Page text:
Journal article

Spatial relational learning and memory abilities do not differ between men and women in a real-world, open-field environment

  • Banta Lavenex, Pamela A. Laboratory of Brain and Cognitive Development, Department of Medicine, Unit of Physiology, University of Fribourg, Switzerland
  • Lavenex, Pierre Laboratory of Brain and Cognitive Development, Department of Medicine, Unit of Physiology, University of Fribourg, Switzerland
    02.10.2009
Published in:
  • Behavioural Brain Research. - 2010, vol. 207, no. 1, p. 125-137
English This study assesses gender differences in spatial and non-spatial relational learning and memory in adult humans behaving freely in a real-world, open-field environment. In Experiment 1, we tested the use of proximal landmarks as conditional cues allowing subjects to predict the location of rewards hidden in one of two sets of three distinct locations. Subjects were tested in two different conditions: (1) when local visual cues marked the potentially-rewarded locations, and (2) when no local visual cues marked the potentially-rewarded locations. We found that only 17 of 20 adults (8 males, 9 females) used the proximal landmarks to predict the locations of the rewards. Although females exhibited higher exploratory behavior at the beginning of testing, males and females discriminated the potentially-rewarded locations similarly when local visual cues were present. Interestingly, when the spatial and local information conflicted in predicting the reward locations, males considered both spatial and local information, whereas females ignored the spatial information. However, in the absence of local visual cues females discriminated the potentially-rewarded locations as well as males. In Experiment 2, subjects (9 males, 9 females) were tested with three asymmetrically-arranged rewarded locations, which were marked by local cues on alternate trials. Again, females discriminated the rewarded locations as well as males in the presence or absence of local cues. In sum, although particular aspects of task performance might differ between genders, we found no evidence that women have poorer allocentric spatial relational learning and memory abilities than men in a real-world, open-field environment.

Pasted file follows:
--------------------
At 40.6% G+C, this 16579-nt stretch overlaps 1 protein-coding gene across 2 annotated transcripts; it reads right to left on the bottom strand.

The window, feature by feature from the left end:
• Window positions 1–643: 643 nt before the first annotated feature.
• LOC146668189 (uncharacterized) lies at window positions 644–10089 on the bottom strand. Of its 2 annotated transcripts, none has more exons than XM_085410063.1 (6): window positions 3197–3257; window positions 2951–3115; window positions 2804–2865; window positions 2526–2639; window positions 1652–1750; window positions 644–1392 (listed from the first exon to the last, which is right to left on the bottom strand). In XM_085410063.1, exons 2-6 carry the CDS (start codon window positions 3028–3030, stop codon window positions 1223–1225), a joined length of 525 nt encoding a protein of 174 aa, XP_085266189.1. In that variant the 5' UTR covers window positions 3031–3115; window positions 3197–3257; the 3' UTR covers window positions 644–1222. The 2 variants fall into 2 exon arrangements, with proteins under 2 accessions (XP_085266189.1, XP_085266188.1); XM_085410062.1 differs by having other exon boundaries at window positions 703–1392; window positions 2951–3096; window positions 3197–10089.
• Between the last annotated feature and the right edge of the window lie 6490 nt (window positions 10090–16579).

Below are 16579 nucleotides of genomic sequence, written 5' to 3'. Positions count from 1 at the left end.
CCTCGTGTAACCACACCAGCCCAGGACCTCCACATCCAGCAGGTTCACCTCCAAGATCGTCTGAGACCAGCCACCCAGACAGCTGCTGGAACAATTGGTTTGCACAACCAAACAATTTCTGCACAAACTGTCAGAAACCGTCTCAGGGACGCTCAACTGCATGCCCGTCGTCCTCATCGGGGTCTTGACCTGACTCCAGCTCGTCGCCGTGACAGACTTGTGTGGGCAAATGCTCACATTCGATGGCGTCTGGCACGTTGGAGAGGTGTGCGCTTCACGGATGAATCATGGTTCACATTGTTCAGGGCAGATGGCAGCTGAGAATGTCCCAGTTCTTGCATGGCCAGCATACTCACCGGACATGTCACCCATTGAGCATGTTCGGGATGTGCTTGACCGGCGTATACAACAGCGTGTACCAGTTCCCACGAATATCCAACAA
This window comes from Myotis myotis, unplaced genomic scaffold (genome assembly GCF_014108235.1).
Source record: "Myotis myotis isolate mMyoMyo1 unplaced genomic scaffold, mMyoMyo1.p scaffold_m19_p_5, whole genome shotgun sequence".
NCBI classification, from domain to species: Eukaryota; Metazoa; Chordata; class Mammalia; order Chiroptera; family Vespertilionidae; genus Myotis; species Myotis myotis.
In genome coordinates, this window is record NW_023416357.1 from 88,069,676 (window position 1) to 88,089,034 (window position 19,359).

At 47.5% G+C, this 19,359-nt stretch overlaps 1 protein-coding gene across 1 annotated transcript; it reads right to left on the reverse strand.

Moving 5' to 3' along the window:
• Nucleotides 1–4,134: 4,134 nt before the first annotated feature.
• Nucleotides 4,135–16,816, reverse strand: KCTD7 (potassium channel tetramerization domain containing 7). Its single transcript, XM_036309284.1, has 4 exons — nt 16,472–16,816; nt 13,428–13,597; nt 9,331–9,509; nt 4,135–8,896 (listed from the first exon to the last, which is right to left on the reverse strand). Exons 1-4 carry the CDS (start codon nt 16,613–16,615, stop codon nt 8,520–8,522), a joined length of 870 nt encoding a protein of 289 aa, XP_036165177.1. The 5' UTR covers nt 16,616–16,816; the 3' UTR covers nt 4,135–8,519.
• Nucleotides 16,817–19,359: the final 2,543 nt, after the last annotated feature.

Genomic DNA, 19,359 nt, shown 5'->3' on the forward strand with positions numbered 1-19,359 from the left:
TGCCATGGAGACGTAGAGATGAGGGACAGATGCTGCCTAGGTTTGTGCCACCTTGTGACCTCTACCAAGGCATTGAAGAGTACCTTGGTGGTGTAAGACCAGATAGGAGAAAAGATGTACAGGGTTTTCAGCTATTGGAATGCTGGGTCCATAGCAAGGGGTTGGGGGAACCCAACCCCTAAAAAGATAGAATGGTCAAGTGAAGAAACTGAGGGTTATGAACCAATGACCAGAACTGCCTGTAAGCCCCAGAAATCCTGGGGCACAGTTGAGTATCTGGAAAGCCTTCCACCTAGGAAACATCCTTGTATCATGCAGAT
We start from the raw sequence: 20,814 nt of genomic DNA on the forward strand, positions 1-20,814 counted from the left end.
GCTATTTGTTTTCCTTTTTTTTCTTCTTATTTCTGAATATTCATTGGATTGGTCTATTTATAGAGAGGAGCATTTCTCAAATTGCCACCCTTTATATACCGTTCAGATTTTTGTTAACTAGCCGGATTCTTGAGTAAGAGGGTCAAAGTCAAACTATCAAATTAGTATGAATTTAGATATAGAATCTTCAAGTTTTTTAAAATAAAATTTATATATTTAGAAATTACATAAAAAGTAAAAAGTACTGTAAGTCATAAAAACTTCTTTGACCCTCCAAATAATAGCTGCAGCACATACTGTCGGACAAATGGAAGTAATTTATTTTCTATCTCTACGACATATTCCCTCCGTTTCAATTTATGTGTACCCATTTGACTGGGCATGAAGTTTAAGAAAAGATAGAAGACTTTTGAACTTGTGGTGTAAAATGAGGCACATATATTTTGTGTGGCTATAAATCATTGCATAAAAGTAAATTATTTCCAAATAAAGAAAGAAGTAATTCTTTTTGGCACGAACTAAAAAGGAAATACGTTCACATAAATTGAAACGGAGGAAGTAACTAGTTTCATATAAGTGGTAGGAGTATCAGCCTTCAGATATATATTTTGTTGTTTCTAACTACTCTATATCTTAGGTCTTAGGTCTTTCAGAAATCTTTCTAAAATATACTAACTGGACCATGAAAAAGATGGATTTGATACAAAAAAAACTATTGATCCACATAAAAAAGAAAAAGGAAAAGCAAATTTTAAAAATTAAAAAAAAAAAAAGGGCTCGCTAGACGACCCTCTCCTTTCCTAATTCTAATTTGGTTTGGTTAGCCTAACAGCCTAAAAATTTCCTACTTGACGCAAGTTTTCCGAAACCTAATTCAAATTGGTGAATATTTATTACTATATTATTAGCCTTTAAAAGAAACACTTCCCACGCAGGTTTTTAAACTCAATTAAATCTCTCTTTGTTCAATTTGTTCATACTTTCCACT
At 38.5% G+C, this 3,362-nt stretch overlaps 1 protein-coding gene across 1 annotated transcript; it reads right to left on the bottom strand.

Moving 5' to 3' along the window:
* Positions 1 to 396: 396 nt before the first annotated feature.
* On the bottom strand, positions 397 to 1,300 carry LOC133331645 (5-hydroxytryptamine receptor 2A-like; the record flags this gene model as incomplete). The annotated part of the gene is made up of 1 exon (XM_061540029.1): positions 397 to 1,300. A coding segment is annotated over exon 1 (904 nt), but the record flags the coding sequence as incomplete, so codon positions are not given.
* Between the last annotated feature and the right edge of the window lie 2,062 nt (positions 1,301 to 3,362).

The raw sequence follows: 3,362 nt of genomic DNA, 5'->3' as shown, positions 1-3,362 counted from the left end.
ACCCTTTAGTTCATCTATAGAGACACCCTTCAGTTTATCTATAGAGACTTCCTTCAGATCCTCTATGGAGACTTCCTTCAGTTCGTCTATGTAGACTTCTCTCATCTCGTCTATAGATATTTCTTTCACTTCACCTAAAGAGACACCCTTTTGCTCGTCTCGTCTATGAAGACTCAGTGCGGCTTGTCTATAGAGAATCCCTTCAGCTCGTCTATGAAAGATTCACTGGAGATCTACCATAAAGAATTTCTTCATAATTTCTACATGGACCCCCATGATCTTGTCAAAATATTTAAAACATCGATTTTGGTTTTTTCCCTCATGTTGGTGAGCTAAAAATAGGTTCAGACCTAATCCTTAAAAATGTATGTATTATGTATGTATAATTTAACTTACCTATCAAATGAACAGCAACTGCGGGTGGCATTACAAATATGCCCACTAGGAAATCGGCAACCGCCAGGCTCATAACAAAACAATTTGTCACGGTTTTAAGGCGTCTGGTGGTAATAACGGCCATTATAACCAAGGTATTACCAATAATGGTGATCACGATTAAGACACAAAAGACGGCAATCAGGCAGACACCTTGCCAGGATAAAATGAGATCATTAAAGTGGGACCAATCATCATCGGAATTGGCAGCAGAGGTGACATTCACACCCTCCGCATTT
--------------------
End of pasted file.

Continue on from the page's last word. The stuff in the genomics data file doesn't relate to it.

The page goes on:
Faculty
Faculté des sciences et de médecine
Department
Département de Médecine
Language
  • English
Classification
Biology
License
License undefined
Identifiers
Persistent URL
https://folia.unifr.ch/unifr/documents/301469
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